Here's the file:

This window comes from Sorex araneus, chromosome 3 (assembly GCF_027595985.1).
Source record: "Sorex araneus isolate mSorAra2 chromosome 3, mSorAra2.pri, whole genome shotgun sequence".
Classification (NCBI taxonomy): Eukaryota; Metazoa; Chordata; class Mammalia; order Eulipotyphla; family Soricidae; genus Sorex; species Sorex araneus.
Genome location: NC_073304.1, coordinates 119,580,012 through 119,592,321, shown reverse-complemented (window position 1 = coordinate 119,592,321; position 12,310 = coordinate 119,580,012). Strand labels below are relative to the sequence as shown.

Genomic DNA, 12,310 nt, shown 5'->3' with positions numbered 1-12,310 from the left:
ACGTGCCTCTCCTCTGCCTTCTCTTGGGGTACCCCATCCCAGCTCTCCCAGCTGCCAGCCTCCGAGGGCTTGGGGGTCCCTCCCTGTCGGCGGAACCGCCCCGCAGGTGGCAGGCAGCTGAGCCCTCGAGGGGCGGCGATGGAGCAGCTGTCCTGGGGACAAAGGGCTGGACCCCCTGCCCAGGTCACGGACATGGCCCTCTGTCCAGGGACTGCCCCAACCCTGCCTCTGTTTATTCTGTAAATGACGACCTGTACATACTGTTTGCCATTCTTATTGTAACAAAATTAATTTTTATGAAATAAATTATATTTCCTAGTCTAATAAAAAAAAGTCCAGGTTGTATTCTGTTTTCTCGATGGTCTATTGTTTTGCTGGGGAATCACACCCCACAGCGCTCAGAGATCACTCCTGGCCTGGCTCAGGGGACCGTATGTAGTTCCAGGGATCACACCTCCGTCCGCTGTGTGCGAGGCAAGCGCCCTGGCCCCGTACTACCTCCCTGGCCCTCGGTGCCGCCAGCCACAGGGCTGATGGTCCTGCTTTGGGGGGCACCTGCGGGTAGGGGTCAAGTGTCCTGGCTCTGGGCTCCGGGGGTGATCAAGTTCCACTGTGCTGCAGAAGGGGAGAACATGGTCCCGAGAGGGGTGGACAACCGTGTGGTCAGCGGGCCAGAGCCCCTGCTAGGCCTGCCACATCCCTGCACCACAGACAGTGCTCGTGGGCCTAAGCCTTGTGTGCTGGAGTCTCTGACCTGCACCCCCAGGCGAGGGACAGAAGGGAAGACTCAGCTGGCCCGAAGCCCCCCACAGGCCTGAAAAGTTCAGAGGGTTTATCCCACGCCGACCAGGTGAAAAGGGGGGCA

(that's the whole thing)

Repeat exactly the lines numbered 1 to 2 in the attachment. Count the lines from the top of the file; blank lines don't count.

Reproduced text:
This window comes from Sorex araneus, chromosome 3 (assembly GCF_027595985.1).
Source record: "Sorex araneus isolate mSorAra2 chromosome 3, mSorAra2.pri, whole genome shotgun sequence".